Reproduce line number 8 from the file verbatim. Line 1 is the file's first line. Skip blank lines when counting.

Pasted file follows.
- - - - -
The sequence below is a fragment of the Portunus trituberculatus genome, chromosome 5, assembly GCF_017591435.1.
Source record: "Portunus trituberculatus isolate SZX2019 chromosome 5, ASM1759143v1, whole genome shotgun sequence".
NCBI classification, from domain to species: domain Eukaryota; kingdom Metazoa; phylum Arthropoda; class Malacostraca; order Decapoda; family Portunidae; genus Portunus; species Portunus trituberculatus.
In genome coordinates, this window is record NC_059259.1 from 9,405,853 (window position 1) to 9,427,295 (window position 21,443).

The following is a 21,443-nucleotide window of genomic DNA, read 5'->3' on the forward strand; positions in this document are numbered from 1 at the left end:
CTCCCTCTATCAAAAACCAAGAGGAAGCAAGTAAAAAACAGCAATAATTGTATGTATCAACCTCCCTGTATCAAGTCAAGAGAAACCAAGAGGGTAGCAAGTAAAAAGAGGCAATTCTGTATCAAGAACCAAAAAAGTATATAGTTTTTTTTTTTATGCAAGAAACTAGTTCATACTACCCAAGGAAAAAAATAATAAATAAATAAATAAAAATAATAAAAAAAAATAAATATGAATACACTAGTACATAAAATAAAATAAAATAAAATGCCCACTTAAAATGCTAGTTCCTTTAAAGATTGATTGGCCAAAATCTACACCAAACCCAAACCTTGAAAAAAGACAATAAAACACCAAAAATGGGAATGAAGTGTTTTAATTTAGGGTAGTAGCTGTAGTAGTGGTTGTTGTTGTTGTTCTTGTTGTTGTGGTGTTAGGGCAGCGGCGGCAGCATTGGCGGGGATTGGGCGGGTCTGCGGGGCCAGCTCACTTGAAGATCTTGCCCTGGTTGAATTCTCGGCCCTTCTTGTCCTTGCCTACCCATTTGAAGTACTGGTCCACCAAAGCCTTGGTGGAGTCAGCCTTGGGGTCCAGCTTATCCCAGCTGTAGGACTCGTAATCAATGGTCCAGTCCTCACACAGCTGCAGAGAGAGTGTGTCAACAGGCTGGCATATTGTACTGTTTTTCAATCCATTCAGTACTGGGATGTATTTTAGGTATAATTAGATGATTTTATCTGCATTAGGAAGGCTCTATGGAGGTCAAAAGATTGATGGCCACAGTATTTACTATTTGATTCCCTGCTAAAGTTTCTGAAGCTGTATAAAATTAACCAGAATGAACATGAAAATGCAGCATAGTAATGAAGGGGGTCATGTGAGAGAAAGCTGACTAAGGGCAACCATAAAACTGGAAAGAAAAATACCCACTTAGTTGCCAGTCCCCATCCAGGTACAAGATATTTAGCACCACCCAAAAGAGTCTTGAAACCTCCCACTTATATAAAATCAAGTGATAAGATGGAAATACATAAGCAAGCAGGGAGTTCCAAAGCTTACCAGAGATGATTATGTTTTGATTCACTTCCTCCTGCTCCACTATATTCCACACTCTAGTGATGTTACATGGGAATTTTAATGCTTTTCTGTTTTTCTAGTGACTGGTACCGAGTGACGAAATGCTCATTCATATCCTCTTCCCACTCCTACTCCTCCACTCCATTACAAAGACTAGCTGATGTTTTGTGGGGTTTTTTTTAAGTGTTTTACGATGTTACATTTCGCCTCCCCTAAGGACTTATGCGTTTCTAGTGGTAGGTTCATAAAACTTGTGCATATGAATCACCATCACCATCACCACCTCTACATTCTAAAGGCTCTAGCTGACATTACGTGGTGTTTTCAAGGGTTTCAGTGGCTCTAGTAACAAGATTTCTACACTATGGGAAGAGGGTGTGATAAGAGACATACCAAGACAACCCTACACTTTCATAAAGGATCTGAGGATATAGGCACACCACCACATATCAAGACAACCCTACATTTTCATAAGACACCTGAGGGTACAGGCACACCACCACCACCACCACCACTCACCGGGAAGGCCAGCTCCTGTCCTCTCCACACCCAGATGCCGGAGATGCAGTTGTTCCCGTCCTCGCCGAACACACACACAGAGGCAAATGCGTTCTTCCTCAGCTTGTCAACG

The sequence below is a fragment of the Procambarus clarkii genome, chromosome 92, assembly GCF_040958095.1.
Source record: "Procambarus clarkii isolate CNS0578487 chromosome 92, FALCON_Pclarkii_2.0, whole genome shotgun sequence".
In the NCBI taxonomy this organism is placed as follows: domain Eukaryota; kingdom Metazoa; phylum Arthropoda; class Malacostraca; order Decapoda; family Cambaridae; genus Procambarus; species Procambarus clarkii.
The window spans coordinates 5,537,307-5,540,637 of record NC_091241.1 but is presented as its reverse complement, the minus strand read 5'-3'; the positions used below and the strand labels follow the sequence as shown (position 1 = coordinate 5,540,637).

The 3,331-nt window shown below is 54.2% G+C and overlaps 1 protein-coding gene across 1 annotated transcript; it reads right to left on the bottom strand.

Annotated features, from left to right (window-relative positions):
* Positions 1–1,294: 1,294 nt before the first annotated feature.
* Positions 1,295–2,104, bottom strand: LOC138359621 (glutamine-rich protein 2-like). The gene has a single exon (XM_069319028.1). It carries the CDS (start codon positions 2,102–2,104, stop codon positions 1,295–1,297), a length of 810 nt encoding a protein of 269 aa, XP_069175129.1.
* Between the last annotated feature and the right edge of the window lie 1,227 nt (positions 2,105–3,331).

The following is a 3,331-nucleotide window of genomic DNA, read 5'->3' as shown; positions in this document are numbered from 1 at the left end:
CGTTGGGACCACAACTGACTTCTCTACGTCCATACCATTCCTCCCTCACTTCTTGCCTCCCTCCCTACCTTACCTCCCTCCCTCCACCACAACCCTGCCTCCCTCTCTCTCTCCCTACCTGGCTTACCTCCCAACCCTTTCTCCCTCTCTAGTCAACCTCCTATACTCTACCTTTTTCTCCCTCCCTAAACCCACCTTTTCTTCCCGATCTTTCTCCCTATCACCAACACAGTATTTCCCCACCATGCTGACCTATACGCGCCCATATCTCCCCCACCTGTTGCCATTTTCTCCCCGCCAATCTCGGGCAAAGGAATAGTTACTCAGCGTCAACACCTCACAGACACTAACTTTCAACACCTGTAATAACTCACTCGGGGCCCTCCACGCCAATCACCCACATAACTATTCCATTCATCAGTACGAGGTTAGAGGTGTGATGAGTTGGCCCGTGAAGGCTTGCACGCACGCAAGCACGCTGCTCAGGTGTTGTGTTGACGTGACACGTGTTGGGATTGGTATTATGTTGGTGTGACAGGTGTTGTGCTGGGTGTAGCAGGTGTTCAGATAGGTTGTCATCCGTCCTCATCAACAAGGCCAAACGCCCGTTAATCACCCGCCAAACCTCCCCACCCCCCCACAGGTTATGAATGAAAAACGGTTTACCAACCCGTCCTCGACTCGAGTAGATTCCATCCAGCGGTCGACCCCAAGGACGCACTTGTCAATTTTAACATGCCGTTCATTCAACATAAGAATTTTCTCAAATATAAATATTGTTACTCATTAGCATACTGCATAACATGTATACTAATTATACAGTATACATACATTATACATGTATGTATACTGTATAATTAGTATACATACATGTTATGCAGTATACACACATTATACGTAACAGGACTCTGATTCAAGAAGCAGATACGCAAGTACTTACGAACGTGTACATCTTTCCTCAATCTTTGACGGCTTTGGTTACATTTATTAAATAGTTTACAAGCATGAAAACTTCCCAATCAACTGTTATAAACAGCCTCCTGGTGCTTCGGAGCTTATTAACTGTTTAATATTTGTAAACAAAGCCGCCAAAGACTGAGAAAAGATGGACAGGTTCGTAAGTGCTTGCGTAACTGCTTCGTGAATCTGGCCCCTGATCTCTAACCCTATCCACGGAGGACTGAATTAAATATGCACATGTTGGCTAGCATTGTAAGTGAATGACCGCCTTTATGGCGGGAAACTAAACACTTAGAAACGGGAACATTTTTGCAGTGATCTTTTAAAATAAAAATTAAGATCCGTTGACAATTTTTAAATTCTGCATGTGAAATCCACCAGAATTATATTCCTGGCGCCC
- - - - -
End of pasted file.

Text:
Source record: "Procambarus clarkii isolate CNS0578487 chromosome 92, FALCON_Pclarkii_2.0, whole genome shotgun sequence".